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The difference between Radiology & Pathology

The difference between Radiology & Pathology

Radiology & Pathology are completely different medical specialities.

The medical field is made up of hundreds of different job titles and descriptions. When we think of medical professionals, many of us only consider doctors and nurses, but it takes a whole team of staff to run hospitals. From the admin crew, who facilitate the files and medical aid management, to the doctors, technicians, radiologists, pathologists, physiotherapists and many more, it can be confusing to keep up with who does what and how they do it!

Two types of specialists that may be lesser known are radiologists and pathologists. Their disciplines are sometimes confusing to those who aren’t in the know, but their roles are in fact vastly different.

Mitch Schnall, MD, PhD, radiology department chair at the University of Pennsylvania, said in an article on Diagnostic imaging: A more significant link between radiology and pathology could also increase radiology’s involvement in molecular medicine. It could also increase a wide variety of medical research endeavours, said Martin Pomper, MD, PhD, a Johns Hopkins radiologist with an interest in pathobiology.

“The idea is to personalise how we treat patients based on their unique characteristics,” Schnall continued. “The idea of developing data that characterises someone really gets to the heart of what diagnosis is about. It’s crucial to realising any benefit.”

When it comes to accuracy in diagnosing patients, there is definite merit in pairing both disciplines by combining the high-definition, advanced imaging from radiology with existing high-tech tools from pathology.

Providing pathologists with advanced images down to micro-level accuracy allows them to see tissue architectures and abnormalities better. The added logistical data from imaging studies could make it easier for pathologists to sample and analyse the correct part of the tissue sample, Michael Feldman, pathology and laboratory medicine associate professor at the Hospital of the University of Pennsylvania continued.

What is pathology?

The field of pathology is focused on studying diseases. You may have heard of the pathology department if you have ever had any samples of your bodily fluids like saliva, blood, urine and the likes sent to the hospital’s laboratory.

Pathology is the in-depth study of diseases, their origin and how they behave. When we speak of how diseases behave, it merely refers to how they spread and react to their environments.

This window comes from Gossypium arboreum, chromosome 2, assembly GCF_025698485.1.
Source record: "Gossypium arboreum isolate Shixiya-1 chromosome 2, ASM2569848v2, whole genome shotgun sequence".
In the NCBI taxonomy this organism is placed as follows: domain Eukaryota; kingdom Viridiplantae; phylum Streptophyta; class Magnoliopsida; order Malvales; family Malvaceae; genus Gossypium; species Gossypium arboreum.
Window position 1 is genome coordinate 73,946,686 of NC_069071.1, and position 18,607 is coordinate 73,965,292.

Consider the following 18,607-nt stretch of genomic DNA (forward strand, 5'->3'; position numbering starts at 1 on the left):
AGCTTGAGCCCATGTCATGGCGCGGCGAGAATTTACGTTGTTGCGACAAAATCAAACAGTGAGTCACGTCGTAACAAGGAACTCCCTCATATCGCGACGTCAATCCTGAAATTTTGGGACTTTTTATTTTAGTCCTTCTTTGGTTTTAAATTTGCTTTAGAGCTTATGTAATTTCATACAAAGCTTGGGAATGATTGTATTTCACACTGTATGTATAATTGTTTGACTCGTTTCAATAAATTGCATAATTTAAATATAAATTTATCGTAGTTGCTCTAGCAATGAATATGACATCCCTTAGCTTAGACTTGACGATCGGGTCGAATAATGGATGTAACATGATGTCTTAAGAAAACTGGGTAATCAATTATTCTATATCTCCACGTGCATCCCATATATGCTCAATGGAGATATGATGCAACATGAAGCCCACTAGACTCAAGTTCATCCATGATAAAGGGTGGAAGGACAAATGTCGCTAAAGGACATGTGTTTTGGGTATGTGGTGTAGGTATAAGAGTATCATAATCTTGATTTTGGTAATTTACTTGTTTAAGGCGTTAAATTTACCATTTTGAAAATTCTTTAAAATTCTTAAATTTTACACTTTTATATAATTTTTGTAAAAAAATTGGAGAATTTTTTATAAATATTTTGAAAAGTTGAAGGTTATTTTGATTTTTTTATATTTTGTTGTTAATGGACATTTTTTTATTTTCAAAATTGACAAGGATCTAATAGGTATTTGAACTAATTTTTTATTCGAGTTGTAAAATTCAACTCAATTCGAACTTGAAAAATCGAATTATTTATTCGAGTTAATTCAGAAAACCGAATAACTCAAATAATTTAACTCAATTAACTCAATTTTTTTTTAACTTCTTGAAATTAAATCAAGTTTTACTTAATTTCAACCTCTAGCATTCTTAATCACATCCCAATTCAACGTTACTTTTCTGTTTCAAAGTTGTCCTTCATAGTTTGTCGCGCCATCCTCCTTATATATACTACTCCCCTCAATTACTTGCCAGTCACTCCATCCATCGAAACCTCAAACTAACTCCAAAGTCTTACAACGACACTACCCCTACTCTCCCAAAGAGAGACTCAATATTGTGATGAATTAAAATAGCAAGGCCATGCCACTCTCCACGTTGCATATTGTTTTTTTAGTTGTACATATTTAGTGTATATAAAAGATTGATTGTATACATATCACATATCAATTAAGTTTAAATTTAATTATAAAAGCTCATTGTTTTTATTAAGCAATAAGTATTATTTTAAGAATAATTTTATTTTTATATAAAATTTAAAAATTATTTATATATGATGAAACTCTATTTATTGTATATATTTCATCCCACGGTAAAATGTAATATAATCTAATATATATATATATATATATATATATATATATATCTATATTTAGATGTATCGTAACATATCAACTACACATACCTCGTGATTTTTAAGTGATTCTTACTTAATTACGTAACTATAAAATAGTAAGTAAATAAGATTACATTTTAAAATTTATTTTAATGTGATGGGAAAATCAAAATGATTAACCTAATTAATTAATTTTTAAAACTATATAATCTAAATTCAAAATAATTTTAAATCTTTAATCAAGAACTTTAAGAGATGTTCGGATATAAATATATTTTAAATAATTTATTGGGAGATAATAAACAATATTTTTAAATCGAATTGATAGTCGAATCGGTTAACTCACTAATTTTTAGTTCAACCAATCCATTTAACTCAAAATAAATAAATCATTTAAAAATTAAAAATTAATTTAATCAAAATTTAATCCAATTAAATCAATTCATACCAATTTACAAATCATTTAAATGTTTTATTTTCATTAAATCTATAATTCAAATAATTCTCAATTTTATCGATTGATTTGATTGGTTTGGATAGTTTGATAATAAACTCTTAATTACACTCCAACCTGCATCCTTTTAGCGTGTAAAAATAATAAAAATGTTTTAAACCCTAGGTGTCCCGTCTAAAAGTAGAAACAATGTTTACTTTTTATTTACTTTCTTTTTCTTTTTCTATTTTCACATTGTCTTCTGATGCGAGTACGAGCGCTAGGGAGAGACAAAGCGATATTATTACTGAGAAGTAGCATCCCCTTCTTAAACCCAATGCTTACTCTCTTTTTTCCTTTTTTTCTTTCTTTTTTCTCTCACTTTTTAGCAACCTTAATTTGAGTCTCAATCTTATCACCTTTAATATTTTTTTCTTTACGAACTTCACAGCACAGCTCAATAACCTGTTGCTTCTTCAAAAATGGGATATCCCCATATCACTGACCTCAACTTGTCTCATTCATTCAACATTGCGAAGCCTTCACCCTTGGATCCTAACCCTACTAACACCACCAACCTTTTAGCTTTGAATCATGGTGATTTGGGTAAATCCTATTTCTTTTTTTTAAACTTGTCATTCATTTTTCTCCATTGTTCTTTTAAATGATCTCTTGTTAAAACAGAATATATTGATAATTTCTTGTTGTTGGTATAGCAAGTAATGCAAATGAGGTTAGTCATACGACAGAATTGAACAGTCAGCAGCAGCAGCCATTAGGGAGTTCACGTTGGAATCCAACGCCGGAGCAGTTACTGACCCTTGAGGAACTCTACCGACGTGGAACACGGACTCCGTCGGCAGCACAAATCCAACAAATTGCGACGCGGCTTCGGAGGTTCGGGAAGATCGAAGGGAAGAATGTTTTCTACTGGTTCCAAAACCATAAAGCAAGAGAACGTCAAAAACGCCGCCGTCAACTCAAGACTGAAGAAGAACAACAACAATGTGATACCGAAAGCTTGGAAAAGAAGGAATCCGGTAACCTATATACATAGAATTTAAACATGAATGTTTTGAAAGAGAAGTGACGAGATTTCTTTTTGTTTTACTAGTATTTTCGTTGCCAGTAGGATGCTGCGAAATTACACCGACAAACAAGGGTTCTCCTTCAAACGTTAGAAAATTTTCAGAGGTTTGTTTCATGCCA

Pathologists are the people we envision when we speak of scientists in lab coats, looking intensely at microbes through the lens of a microscope.

Affinity Health wrote in an article earlier in 2020 that there are, in fact, several occupations within the field of pathology. Usually, pathologists operate in teams of mixed discipline physicians. Teams consist of doctors with specialist laboratory training or scientists with specialist clinical training. There has to be a mixture to give the team the best chance of identifying the different strains of bacteria and understanding them in each respect. When it comes to understanding what is wrong with a patient, doctors, surgeons, nurses and other medical staff look to pathologists and consultant clinical scientists for advice.

Pathologists and their respective teams focus on four main points: Causes, the mechanics of development, structural cell alteration and clinical manifestations.

What is radiology?

The field of radiology focuses on the science behind the X-rays and other high-energy radiation procedures, especially the use of such radiation for the diagnosis and treatment of diseases. It is simple to see how it goes hand in hand with pathology in this regard.

X-rays are commonly used to detect a range of conditions, from abnormal internal growths to pregnancy, through the use of ultrasound. If you have ever broken a bone or had a fracture, your physician would have sent you to have X-rays taken to see the full extent of your internal injury.

Radiology is also known as diagnostic imaging. It is the use of technology that can see inside the body (the organs, bones, etc) and offers an image to assist with your diagnosis.

How do x-rays work?

An X-ray is produced when a negatively charged electrode is heated by means of electricity. Electrons are released, creating energy. This energy is then directed at high velocity toward a metal plate called an anode. An X-ray is produced when the energy collides with the atoms in the metal plate, explains Independent Imaging.

When you go to have an X-ray done, a cassette is placed behind or under the area of concern (the part of the body that is being examined, or is suspected to have the ailment). This cassette holds the film that will be exposed by the X-ray. As the X-ray enters your body, it passes through your skin, muscles and organs, as this type of soft tissue cannot absorb the energy of the X-ray. This appears dark on the film as it is now exposed. However, bone absorbs X-ray energy and does not expose the film. This area appears as white on the film. From there, your radiographer will examine the images and will be able to spot any abnormalities on the X-ray, and in turn, find the problem area in your body. 

Affinity Health – Radiology & Pathology

Basic radiology and pathology are covered by certain Affinity Health packages, when the treatment is recommended by your GP.

Check out Affinity’s Combined Plan, designed to give you the best of both worlds and help you cover the everyday costs of staying healthy such as going to the doctor or dentist.

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